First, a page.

EVENT May 30
ABSTRACT May 30
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East Asian Film Remakes (edited collection)

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Categories: Postcolonial, Popular Culture, Narratology, Cultural Studies, Film, TV, & Media, History, Asian & Asian Diasporas
Event Date: 2021-05-30 Abstract Due: 2021-05-30

East Asian Film Remakes

edited by David Scott Diffrient and Kenneth Chan
 

As the editors of a proposed addition to Edinburgh University Press’ newly launched “Screen Serialities” series, we are seeking abstracts for chapters that explore East Asian film remakes.

https://edinburghuniversitypress.com/series-screen-serialities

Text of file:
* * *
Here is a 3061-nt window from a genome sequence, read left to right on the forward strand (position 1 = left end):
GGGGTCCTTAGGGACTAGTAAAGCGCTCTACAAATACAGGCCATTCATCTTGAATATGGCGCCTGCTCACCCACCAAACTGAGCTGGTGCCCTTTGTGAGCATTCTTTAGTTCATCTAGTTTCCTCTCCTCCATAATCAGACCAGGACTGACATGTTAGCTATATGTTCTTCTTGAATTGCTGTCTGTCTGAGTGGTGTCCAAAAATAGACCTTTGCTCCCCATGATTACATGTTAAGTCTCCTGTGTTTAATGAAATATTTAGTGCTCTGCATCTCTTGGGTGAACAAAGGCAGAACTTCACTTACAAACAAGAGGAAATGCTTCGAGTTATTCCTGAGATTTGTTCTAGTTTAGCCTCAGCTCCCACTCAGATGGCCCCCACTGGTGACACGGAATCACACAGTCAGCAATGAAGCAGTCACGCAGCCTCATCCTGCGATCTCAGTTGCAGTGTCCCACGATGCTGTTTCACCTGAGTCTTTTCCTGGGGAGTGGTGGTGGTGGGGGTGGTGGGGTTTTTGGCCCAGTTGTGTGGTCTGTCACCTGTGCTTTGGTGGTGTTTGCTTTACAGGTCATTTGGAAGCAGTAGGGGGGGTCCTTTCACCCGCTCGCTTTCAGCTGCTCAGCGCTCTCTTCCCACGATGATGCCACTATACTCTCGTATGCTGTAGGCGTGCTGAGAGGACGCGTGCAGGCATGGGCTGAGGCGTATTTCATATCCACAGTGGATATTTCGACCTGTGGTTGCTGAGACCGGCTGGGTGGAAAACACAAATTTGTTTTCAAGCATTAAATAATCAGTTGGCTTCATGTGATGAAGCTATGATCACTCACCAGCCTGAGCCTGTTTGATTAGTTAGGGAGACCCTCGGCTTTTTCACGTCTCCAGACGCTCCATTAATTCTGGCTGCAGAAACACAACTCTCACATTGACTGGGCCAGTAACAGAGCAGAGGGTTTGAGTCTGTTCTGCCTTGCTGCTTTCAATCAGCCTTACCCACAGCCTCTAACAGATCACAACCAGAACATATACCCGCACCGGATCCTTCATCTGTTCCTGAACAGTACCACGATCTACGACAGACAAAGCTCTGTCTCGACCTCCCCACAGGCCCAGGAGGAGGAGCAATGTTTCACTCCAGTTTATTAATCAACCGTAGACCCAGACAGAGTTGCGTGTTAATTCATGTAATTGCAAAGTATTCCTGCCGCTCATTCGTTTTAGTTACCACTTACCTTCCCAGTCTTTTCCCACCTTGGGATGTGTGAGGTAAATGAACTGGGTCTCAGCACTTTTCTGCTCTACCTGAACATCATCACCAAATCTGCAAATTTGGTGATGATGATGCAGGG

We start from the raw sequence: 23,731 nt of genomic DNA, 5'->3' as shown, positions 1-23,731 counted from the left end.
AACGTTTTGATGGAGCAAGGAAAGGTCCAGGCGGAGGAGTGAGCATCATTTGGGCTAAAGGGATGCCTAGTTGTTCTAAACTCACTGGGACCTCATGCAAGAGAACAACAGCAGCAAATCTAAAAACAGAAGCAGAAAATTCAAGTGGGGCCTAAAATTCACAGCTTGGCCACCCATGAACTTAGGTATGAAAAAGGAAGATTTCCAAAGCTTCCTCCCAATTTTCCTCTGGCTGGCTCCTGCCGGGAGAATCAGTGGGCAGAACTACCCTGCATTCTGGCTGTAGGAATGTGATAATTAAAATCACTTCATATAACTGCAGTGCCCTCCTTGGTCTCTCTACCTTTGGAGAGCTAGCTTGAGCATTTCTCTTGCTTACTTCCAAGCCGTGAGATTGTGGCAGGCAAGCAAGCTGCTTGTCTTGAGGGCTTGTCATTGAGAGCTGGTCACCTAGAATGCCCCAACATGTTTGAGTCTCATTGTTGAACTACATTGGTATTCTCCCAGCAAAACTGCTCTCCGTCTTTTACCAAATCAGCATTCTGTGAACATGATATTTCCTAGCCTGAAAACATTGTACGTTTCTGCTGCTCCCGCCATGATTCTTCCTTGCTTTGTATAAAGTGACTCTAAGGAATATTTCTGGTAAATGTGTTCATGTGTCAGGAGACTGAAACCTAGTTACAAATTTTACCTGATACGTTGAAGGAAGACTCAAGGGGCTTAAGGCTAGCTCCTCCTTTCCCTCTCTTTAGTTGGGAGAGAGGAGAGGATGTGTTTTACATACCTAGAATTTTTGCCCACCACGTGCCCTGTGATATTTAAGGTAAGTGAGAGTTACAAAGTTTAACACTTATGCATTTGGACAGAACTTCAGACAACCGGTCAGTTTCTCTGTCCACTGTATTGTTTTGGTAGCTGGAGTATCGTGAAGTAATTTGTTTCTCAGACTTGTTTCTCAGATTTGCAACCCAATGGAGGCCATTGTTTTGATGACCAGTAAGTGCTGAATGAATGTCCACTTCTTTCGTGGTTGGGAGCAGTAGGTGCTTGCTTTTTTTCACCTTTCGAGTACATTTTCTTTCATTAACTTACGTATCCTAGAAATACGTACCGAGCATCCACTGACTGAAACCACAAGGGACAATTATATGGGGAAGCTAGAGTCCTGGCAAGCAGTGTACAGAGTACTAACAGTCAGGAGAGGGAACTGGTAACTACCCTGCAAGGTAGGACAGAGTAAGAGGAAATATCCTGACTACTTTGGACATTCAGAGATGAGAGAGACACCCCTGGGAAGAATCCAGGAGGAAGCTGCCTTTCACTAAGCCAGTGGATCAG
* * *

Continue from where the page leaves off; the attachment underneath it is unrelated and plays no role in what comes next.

Over the past three decades, the subject of cinematic remakes has emerged as a major subdiscipline in film studies, giving rise to a host of critical, philosophical, and theoretical approaches that highlight the historical significance of iterative storytelling within and across different national contexts. Thanks to the ongoing efforts of Daniel Herbert, Kathleen Loock, Claire Perkins, Constantine Verevis, and other scholars who are drawn to the remake’s contradictory appeals and intertextual complexities, this long-disparaged category of filmmaking — once brushed off by critics as little more than a derivative copy or pale imitation of an original text — is now recognized as a legitimate cultural form in its own right, one that aesthetically reframes the distant or recent past while providing a paradoxically nostalgic vantage on modern-day issues. Indeed, with so many published studies of remakes currently available, it would seem that very little remains to be said about a topic that is already brimming with taxonomies and terminology unique to this most “bankable” and pervasive type of cultural production.